I recall being satisfied with a meal of tofu and vegetables before i ever experienced pregnancy. I ate red meat maybe once a month-i seemed to feel the need for it around menstruation, maybe it was the iron. I would quite happily have become a complete vegetarian. But...when i became pregnant, i HAD to have meat, or i wasnt satisfied. Now, 9 years later, having been pregnant 3 times, and nursed almost continually in that time, i need at least one meal a day with animal protein. Ive come to realize that chicken is the only meat that really satisfies. I like fish, red meat i think is difficult to fully digest..
Put it this way, without animal protein, i feel weak and hungry, and feel my health deteriorating.post #47 of 689/30/13 at 3:04pmpost #48 of 6810/2/13 at 2:28pm
I was a vegetarian for 6 years. I stopped around the same time I decided to convert to Judaism. Its really really difficult to observe Passover as a vegetarian.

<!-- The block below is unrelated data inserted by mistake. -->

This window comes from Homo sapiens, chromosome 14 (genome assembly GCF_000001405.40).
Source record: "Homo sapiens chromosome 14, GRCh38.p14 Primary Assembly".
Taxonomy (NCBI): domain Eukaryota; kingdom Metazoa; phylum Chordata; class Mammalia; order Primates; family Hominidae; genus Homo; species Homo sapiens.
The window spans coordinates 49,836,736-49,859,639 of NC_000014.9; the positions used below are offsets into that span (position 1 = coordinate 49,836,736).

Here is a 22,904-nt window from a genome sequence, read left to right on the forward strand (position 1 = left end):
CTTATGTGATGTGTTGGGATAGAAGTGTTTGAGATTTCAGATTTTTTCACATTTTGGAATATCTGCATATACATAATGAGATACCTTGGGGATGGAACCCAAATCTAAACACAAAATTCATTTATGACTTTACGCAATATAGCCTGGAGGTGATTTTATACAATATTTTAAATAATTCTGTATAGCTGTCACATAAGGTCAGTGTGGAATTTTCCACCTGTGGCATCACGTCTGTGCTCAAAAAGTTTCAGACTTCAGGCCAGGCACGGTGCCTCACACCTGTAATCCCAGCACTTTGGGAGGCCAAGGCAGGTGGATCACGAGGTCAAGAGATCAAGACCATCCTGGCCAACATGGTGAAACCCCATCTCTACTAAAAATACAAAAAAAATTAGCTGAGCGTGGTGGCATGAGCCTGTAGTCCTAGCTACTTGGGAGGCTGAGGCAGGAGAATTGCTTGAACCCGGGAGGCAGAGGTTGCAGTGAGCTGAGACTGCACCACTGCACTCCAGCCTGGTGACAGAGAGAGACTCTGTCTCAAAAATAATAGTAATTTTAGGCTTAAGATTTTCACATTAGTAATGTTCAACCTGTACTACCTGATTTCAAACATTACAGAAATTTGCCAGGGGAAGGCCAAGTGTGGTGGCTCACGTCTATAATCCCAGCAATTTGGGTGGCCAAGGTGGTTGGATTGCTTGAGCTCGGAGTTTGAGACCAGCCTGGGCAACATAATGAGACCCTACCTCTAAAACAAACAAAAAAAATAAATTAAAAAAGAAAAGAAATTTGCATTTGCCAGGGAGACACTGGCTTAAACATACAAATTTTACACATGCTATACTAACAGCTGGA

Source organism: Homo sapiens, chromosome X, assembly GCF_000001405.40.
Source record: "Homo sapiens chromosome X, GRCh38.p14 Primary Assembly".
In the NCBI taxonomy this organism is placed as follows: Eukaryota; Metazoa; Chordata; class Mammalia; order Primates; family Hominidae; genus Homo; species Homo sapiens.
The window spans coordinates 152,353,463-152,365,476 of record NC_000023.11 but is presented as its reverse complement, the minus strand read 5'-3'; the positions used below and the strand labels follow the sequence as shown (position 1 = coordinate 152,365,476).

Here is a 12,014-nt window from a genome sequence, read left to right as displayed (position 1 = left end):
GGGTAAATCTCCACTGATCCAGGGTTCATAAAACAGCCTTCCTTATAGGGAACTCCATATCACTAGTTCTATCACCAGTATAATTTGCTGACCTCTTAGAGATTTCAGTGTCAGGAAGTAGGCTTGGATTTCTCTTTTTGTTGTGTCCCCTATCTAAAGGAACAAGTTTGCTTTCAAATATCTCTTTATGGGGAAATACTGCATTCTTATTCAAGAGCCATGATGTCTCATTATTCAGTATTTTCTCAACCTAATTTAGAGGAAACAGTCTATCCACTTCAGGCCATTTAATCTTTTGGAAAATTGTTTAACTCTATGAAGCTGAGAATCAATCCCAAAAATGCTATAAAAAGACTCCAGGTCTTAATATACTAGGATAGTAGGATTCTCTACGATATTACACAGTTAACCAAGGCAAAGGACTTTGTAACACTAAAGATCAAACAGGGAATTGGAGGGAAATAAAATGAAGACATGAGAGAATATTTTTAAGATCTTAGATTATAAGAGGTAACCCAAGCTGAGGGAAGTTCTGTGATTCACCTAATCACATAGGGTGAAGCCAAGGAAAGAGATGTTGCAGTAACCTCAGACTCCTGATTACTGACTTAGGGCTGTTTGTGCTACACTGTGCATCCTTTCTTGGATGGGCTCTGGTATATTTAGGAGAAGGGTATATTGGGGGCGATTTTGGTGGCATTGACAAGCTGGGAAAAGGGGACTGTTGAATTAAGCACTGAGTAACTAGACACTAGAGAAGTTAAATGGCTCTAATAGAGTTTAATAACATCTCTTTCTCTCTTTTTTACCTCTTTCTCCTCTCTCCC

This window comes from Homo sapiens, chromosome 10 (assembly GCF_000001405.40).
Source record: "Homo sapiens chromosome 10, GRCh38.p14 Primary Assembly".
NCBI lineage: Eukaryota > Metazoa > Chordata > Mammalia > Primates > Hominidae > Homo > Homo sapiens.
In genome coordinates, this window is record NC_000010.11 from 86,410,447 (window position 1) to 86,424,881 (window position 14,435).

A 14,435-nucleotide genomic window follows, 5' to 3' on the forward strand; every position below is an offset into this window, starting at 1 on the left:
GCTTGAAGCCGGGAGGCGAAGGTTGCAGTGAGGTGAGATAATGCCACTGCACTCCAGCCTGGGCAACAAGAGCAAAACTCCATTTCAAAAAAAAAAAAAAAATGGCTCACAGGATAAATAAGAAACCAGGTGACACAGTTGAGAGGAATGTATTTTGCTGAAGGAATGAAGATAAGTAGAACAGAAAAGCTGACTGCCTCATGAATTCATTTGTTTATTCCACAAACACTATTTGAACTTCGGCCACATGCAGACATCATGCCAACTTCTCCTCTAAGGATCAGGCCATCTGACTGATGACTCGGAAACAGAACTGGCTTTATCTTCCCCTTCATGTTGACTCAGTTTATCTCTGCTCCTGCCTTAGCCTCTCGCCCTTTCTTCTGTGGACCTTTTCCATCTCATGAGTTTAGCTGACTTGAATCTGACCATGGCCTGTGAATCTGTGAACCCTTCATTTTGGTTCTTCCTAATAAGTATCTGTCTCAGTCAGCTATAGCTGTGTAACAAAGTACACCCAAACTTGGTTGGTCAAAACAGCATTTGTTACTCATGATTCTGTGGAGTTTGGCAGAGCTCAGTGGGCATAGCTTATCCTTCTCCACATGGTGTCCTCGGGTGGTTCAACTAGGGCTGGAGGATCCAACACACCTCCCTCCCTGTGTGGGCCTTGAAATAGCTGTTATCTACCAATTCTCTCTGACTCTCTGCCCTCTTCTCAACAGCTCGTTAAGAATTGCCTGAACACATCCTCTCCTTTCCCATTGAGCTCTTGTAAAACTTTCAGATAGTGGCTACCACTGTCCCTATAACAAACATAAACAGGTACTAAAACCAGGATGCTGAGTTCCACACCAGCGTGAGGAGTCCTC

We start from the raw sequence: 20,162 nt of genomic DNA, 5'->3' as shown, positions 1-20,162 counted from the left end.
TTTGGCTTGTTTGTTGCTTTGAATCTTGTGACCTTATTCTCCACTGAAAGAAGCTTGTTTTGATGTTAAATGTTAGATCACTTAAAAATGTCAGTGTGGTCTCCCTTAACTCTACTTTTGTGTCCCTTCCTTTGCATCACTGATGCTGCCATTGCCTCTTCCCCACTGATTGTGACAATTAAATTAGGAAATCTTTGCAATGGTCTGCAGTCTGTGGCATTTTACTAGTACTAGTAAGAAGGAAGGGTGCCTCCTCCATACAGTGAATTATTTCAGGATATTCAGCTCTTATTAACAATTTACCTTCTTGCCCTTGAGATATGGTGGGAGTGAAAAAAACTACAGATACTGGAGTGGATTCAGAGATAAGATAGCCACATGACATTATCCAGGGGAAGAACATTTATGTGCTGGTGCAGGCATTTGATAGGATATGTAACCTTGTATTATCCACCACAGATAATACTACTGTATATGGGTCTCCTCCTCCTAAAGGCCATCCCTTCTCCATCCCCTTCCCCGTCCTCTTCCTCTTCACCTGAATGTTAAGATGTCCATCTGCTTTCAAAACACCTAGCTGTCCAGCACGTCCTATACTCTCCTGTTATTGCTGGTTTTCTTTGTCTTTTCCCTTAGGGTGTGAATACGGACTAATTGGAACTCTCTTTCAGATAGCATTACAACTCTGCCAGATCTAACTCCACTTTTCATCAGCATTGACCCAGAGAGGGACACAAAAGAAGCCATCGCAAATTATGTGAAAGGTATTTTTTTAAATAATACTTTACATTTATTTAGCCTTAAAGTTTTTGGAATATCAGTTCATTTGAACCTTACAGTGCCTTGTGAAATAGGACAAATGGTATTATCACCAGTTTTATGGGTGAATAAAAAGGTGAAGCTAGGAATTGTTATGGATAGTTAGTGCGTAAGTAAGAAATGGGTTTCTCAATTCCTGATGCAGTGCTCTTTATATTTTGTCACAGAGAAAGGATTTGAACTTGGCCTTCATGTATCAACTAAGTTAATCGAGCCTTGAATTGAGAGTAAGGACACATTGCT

I've been tempted to go back, however, my daughter has developed a dairy allergy and there's no way i'd be able to pull that off. I used dairy as my main protein "back in the day"post #49 of 6810/3/13 at 9:59am
After several years as a vegetarian (almost vegan), I had terrible acne, digestive problems, depression, and no periods for months. Within a few weeks of just adding in full fat yogurt and eggs and eliminating soy, I ovulated and continued to do so. And I started to feel a lot better. This was as I was being diagnosed with Graves' disease (autoimmune hyperthyroidism) but before I even started medication. During the time I was on medication (10 months), I did a test that showed I was highly reactive to gluten and dairy. Graves' has never came back, and I went on to conceive on the first try twice and have healthy pregnancies. I still have lingering issues from a lifetime of being undiagnosed celiac, and, I think from being terribly depleted in my adrenals due in part to my vegetarian diet. There were other factors, too, but eating a ton of processed soy was clearly no good (!), and eating little to no fat for so long was a real problem from which I think I'm still recovering. No one diet is perfect for everyone, but I do have concerns for the future health of vegetarians and vegans. Sometimes it takes a while for the long-term effects to settle in. I wish I had figured it out earlier!
I have a longer post about this at http://crunchychewymama.com/index.php/why-im-not-a-vegetarian-anymore/
It's a great question! Thanks for asking!post #50 of 6810/3/13 at 11:08am
JudiAU, what is CAFO meat?